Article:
The tools of special-effects artists can send a superhero/wizard/transforming car to save the day from a space alien/10ft lizard/second transforming car. Anything is possible with the right imagination. Occasionally, these same digital-effects artists are the heroes, saving a movie in a pinch.
If you've ever heard the phrase "fix it in post," you know what we're talking about. Major motion pictures often coalesce thanks to invisible tweaks, additions, and cuts made by their visual-effects teams. You don't notice them because they're never meant to be noticed. But let's pull back the curtain -- here are a few of the craziest quick-fix stories in recent Hollywood history.
When the [blank] looks too much like a [blank]
Special effects regularly come to the rescue when certain on-set ideas didn't turn out as planned. One notable, and notorious, example includes the "correction" of Kevin Costner's ear gills in Waterworld because they looked too much like a vagina. In Eyes Wide Shut, Stanley Kubrick digitally deleted several naked extras appearing in the orgy scene in order to drop an NC-17 rating down to R. Then there were alterations made at the last minute to tone down the controversial assassination scenes in The Interview that depicted the face of North Korean leader Kim Jong-un melting.
Post-production artists were reportedly called in on Seth Rogen's political satire to also modify the designs of North Korean soldier buttons because they were too realistic and, according to The Hollywood Reporter, "showcasing military decorations would be considered blasphemous to the nuclear-armed nation." That seems to echo the experience of the filmmakers behind Arnold Schwarzenegger's 1996 action movie Eraser, where a raft of company signage -- making up 84 shots of 1,793 frames in length -- needed digital replacement after the fake name of a fictional computer corporation (Cyrex) was deemed too close to a real computer-chip maker in Texas (Cyrix). Who really deserves the title of "Eraser"?
When you need to… beef up a package
Calling Deadpool's last-minute addition a "save" might be stretching it, but the team behind this year's R-rated comic-book movie was given one crucial, and unexpected, assignment. The scene where Ryan Reynolds' heavily scarred, nude Wade Wilson takes on his adversary in a warehouse fire required VFX studio Rodeo FX to layer in intricate smoke, fire, and debris effects. But in the end, the artists kept noticing something was missing: Wilson's penis.
"Ryan had been filmed in this scar makeup [by Bill Corso] from head to toe… but then once they'd done the edit they realized because he was effectively naked he had to have this CG penis," a Rodeo visual-effects supervisor told fxguide. "We had to make a concept, have it approved by the director and the executives and Ryan. Then we went into modeling, rigging, texturing and lighting, animating, and comping. It was in six shots. It wasn't meant to be comedic -- it was one of those things that's when it's there it looks so natural that you don't even notice it. When it wasn't there it looked really weird."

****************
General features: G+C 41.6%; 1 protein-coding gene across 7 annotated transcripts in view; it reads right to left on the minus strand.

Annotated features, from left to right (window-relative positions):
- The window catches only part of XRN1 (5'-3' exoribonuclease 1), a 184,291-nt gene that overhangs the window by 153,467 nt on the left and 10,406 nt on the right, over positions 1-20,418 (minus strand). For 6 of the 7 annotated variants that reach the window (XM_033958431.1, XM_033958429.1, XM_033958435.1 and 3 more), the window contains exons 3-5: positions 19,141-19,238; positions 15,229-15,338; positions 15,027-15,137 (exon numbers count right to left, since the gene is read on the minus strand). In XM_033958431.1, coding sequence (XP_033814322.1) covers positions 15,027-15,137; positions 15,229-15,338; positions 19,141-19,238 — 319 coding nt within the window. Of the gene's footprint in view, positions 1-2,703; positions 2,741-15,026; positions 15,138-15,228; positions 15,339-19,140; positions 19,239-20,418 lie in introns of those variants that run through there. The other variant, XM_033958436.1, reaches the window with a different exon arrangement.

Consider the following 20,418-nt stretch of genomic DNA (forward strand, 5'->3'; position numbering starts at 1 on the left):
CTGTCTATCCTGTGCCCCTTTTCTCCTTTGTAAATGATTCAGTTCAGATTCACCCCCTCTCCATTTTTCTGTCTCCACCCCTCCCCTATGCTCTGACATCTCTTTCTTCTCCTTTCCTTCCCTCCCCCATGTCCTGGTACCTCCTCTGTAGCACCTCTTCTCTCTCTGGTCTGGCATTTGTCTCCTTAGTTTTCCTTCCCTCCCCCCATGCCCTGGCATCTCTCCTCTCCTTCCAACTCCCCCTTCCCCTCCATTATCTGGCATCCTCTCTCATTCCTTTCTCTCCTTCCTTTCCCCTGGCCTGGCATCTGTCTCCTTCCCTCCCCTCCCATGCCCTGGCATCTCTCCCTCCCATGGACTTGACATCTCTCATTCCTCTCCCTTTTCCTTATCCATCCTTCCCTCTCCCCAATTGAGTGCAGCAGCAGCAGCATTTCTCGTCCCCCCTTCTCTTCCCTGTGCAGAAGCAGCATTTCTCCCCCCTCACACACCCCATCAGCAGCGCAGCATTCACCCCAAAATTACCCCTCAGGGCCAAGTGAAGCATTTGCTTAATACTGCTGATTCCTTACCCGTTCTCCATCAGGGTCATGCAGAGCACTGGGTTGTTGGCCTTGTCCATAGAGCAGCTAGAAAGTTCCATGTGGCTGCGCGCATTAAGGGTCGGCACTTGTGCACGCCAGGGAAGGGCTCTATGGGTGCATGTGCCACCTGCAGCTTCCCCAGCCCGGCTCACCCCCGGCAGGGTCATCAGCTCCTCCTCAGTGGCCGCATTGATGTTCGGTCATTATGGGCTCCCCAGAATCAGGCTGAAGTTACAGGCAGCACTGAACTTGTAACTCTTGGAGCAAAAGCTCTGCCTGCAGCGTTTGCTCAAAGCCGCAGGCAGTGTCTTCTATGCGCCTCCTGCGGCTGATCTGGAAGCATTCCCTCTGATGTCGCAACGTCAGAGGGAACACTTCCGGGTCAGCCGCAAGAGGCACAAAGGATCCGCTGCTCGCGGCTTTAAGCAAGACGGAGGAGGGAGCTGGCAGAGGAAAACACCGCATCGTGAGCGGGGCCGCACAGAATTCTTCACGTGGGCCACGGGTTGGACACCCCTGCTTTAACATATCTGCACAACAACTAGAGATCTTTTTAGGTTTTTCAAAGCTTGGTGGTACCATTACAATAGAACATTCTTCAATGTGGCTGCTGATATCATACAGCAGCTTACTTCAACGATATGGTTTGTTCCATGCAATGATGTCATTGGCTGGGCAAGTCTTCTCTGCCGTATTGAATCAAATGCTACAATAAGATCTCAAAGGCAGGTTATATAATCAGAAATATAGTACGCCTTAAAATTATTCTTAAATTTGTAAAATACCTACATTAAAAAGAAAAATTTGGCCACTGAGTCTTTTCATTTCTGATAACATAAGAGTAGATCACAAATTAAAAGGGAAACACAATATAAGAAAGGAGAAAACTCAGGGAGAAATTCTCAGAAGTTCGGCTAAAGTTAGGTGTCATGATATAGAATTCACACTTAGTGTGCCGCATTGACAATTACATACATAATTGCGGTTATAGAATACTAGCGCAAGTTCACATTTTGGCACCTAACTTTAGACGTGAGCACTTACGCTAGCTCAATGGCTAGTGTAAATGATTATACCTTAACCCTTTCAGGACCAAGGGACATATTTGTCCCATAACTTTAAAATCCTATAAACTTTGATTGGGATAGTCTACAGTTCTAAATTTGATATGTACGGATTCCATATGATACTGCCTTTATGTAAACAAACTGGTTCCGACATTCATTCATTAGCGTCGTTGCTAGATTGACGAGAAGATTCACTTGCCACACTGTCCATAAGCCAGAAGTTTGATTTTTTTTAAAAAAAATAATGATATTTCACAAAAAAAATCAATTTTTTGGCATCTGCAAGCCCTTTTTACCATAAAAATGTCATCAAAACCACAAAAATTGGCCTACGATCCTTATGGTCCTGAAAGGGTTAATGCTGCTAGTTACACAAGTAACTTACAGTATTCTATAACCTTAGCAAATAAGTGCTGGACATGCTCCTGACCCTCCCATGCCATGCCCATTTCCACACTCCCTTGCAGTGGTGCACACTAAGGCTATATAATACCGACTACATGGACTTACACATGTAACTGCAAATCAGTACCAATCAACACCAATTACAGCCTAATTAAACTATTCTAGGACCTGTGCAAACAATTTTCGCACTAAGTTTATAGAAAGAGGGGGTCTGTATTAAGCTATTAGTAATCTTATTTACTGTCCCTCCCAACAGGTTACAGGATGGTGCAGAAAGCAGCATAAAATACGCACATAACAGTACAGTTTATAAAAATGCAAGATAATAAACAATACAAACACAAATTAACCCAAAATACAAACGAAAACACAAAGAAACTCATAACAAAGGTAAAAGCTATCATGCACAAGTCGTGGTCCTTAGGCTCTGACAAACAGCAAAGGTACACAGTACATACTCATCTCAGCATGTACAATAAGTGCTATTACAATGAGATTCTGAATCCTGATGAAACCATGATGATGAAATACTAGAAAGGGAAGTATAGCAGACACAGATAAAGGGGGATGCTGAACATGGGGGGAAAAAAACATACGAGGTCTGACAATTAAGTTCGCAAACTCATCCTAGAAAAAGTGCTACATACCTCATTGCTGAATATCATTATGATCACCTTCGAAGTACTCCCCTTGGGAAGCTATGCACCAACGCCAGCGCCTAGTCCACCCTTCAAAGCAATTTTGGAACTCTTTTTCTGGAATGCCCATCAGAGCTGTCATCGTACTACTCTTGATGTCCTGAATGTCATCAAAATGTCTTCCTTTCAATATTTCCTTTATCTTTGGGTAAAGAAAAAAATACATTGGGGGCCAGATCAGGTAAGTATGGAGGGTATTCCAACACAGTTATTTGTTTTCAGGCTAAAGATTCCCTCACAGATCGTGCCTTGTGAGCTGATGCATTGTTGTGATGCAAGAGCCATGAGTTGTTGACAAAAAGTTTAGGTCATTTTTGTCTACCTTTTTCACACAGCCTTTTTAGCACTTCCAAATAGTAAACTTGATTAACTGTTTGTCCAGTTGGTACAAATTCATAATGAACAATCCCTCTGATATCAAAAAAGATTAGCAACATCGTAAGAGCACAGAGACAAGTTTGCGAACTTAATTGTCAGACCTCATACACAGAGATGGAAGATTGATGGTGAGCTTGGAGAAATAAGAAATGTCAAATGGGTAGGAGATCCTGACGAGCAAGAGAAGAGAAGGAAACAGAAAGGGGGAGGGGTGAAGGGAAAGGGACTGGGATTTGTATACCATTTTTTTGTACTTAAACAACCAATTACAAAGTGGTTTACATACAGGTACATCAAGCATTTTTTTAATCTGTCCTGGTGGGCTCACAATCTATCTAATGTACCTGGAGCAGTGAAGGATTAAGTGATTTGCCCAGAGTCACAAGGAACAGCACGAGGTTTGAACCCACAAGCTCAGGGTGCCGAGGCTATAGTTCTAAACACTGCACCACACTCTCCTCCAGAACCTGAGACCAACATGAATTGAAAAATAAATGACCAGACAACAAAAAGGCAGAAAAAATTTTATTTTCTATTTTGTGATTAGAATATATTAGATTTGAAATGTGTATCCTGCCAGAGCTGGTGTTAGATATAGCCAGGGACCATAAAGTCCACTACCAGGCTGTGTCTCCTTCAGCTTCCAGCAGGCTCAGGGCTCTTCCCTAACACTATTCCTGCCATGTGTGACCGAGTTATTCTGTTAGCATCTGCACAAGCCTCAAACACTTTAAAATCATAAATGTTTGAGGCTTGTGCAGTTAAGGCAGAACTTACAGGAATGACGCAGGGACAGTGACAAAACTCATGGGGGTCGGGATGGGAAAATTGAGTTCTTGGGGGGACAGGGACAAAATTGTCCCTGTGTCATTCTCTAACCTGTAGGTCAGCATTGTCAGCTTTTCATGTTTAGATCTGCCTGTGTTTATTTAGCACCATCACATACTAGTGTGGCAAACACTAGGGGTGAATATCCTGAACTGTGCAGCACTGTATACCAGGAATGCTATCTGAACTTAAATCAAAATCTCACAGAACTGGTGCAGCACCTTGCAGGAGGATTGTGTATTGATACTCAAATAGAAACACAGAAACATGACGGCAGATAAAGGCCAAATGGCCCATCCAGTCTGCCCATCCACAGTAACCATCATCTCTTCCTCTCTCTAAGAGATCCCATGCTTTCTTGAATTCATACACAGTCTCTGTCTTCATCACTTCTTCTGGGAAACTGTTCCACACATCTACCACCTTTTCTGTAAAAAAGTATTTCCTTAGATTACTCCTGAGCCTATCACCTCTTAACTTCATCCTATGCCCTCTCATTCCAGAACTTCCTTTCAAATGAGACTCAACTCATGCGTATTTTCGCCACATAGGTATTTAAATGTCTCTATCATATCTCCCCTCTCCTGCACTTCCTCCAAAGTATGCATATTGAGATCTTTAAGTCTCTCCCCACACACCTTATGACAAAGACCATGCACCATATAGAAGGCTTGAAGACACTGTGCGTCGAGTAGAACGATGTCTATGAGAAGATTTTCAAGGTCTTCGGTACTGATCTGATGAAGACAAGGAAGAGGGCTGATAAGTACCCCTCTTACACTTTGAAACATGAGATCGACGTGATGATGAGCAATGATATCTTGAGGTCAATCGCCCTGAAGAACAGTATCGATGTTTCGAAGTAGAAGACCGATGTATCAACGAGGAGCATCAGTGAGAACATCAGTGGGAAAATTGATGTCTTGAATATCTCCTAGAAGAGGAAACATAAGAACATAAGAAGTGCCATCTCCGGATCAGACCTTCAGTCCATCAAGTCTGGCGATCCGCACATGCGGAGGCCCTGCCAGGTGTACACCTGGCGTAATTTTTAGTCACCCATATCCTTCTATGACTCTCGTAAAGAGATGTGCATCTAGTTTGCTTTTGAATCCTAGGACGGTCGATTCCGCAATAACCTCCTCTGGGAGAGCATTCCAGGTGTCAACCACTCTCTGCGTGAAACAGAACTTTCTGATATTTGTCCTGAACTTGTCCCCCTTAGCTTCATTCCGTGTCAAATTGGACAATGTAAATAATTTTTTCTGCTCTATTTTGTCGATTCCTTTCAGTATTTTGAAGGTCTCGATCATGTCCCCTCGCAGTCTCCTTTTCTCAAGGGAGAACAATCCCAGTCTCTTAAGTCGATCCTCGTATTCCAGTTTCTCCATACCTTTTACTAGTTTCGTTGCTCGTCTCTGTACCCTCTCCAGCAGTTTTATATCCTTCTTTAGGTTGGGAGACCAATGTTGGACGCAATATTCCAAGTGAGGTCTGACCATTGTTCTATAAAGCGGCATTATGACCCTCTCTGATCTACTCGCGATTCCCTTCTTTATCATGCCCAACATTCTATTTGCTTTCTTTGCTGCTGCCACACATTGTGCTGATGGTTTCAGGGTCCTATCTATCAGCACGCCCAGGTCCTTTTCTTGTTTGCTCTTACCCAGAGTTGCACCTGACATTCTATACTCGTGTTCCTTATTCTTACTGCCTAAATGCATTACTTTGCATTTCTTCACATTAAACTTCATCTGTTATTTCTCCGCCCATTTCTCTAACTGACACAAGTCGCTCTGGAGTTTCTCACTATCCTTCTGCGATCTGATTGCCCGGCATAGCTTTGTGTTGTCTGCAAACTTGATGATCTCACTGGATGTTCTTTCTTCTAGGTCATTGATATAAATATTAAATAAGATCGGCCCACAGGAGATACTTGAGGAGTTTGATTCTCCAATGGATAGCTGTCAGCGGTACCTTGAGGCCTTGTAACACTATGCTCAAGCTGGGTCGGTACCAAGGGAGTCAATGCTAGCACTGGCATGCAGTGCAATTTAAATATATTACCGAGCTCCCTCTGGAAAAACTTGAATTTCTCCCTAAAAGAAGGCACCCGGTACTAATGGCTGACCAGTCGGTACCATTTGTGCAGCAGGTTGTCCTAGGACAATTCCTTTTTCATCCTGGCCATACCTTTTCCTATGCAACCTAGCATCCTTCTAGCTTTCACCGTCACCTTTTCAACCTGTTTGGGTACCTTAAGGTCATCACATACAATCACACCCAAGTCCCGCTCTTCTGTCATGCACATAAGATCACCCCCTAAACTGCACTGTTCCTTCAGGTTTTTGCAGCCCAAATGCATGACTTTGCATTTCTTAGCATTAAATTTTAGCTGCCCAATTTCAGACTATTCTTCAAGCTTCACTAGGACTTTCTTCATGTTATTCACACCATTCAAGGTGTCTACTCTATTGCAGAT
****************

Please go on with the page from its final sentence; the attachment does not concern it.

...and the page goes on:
When your new-fangled effects are too new-fangled
Most special-effects "fix-its" -- when the boom mics or crew members are caught in frame, when the shot is out of focus, or when wayward extras need to be removed from a scene -- simply slip by unnoticed.
Then there are times when things go totally off the rails. Such was the case for the X-ray-scanning sequence in Paul Verhoeven's Total Recall. In the scene, Arnold Schwarzenegger's Douglas Quaid walks behind a futuristic X-ray screen and becomes a computer-animated skeleton. Early motion-capture techniques, similar to the technique that brought Gollum and the Planet of the Apes apes to life, were used during filming to capture Schwarzenegger's walk cycle. But the outsourced effects work was… junk. Schwarzenegger reportedly wore too many reflective balls, blurring his movements to the motion-capture cameras. Without usable data, Verhoeven's effects team had to resort to old-fashioned animation.
When you have to finish the movie, no matter what
Tragedy can strike a movie set. When a leading actor passes away during filming, the first thought might be to shut the whole production down. But special effects, and often a whole lot of creative editing, can save such a movie from collapsing. One of the most well-known incidents was the death of Brandon Lee following a handgun incident on the set of The Crow. Visual-effects studio Dream Quest Images worked on just seven shots in the film specifically dealing with the digital resurrection of Lee. It might not sound like many, but these were crucial, and involved cutting out the actor from previously filmed scenes and placing him in new photography.
Oliver Reed, who died during the filming of Gladiator, was also placed back in the picture by superimposing a previous performance of the actor on a body double. An even more elaborate version of this technique was employed for Furious 7, after the sudden death of actor Paul Walker. Using techniques it had mastered while creating photorealistic CGI humans, Weta Digital (Lord of the Rings) made a CG Paul Walker by analyzing existing footage of the actor and filling in the blanks with scanned versions of his brothers Cody and Caleb. Treating the subject matter incredibly sensitively, Weta Digital completed final full-frame shots of Paul via a combination of re-edited real actor, digital models, and "re-projections" of existing footage.
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